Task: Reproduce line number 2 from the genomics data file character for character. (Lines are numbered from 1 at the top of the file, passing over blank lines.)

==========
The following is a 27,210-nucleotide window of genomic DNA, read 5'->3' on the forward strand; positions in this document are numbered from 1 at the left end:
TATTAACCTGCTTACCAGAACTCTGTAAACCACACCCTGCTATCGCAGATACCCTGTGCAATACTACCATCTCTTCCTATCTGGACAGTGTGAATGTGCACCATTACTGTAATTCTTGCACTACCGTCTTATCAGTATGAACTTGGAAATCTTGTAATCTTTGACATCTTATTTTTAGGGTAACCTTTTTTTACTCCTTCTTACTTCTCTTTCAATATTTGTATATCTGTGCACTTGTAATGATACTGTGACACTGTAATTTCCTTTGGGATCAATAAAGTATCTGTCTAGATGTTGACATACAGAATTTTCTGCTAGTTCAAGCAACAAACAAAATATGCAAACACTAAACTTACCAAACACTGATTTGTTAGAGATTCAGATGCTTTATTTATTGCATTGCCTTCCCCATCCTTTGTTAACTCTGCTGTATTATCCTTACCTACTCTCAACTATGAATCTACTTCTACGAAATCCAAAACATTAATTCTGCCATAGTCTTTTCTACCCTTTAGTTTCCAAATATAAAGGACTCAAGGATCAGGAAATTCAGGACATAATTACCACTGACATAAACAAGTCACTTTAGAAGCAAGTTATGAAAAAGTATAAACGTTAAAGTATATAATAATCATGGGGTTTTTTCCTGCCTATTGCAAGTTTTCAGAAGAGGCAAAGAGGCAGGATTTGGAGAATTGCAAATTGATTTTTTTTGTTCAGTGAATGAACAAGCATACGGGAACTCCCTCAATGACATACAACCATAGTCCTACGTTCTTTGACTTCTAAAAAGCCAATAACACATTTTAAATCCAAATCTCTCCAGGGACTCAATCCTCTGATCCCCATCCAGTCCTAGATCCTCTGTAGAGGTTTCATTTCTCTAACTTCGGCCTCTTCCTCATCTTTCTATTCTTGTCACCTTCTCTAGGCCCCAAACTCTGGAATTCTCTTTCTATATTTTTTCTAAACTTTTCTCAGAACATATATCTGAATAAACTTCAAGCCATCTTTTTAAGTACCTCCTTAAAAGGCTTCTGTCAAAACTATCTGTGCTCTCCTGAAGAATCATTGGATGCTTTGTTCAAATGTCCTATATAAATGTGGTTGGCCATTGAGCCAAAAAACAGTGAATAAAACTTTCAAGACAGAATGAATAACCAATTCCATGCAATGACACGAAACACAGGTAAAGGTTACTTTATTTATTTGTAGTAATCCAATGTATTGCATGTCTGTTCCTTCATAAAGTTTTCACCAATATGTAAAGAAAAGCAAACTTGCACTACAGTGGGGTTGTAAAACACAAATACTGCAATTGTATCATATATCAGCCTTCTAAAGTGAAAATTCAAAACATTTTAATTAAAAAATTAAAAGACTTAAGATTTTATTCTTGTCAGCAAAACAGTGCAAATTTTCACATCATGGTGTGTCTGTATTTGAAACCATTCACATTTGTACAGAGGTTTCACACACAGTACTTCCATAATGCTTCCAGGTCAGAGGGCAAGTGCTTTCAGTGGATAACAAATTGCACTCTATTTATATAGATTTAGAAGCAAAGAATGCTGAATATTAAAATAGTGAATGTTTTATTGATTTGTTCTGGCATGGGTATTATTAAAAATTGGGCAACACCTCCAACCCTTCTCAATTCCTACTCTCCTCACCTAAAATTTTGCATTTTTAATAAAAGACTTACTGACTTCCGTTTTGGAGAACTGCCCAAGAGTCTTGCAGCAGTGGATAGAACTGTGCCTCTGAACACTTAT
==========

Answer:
TATTAACCTGCTTACCAGAACTCTGTAAACCACACCCTGCTATCGCAGATACCCTGTGCAATACTACCATCTCTTCCTATCTGGACAGTGTGAATGTGCACCATTACTGTAATTCTTGCACTACCGTCTTATCAGTATGAACTTGGAAATCTTGTAATCTTTGACATCTTATTTTTAGGGTAACCTTTTTTTACTCCTTCTTACTTCTCTTTCAATATTTGTATATCTGTGCACTTGTAATGATACTGTGACACTGTAATTTCCTTTGGGATCAATAAAGTATCTGTCTAGATGTTGACATACAGAATTTTCTGCTAGTTCAAGCAACAAACAAAATATGCAAACACTAAACTTACCAAACACTGATTTGTTAGAGATTCAGATGCTTTATTTATTGCATTGCCTTCCCCATCCTTTGTTAACTCTGCTGTATTATCCTTACCTACTCTCAACTATGAATCTACTTCTACGAAATCCAAAACATTAATTCTGCCATAGTCTTTTCTACCCTTTAGTTTCCAAATATAAAGGACTCAAGGATCAGGAAATTCAGGACATAATTACCACTGACATAAACAAGTCACTTTAGAAGCAAGTTATGAAAAAGTATAAACGTTAAAGTATATAATAATCATGGGGTTTTTTCCTGCCTATTGCAAGTTTTCAGAAGAGGCAAAGAGGCAGGATTTGGAGAATTGCAAATTGATTTTTTTTGTTCAGTGAATGAACAAGCATACGGGAACTCCCTCAATGACATACAACCATAGTCCTACGTTCTTTGACTTCTAAAAAGCCAATAACACATTTTAAATCCAAATCTCTCCAGGGACTCAATCCTCTGATCCCCATCCAGTCCTAGATCCTCTGTAGAGGTTTCATTTCTCTAACTTCGGCCTCTTCCTCATCTTTCTATTCTTGTCACCTTCTCTAGGCCCCAAACTCTGGAATTCTCTTTCTATATTTTTTCTAAACTTTTCTCAGAACATATATCTGAATAAACTTCAAGCCATCTTTTTAAGTACCTCCTTAAAAGGCTTCTGTCAAAACTATCTGTGCTCTCCTGAAGAATCATTGGATGCTTTGTTCAAATGTCCTATATAAATGTGGTTGGCCATTGAGCCAAAAAACAGTGAATAAAACTTTCAAGACAGAATGAATAACCAATTCCATGCAATGACACGAAACACAGGTAAAGGTTACTTTATTTATTTGTAGTAATCCAATGTATTGCATGTCTGTTCCTTCATAAAGTTTTCACCAATATGTAAAGAAAAGCAAACTTGCACTACAGTGGGGTTGTAAAACACAAATACTGCAATTGTATCATATATCAGCCTTCTAAAGTGAAAATTCAAAACATTTTAATTAAAAAATTAAAAGACTTAAGATTTTATTCTTGTCAGCAAAACAGTGCAAATTTTCACATCATGGTGTGTCTGTATTTGAAACCATTCACATTTGTACAGAGGTTTCACACACAGTACTTCCATAATGCTTCCAGGTCAGAGGGCAAGTGCTTTCAGTGGATAACAAATTGCACTCTATTTATATAGATTTAGAAGCAAAGAATGCTGAATATTAAAATAGTGAATGTTTTATTGATTTGTTCTGGCATGGGTATTATTAAAAATTGGGCAACACCTCCAACCCTTCTCAATTCCTACTCTCCTCACCTAAAATTTTGCATTTTTAATAAAAGACTTACTGACTTCCGTTTTGGAGAACTGCCCAAGAGTCTTGCAGCAGTGGATAGAACTGTGCCTCTGAACACTTAT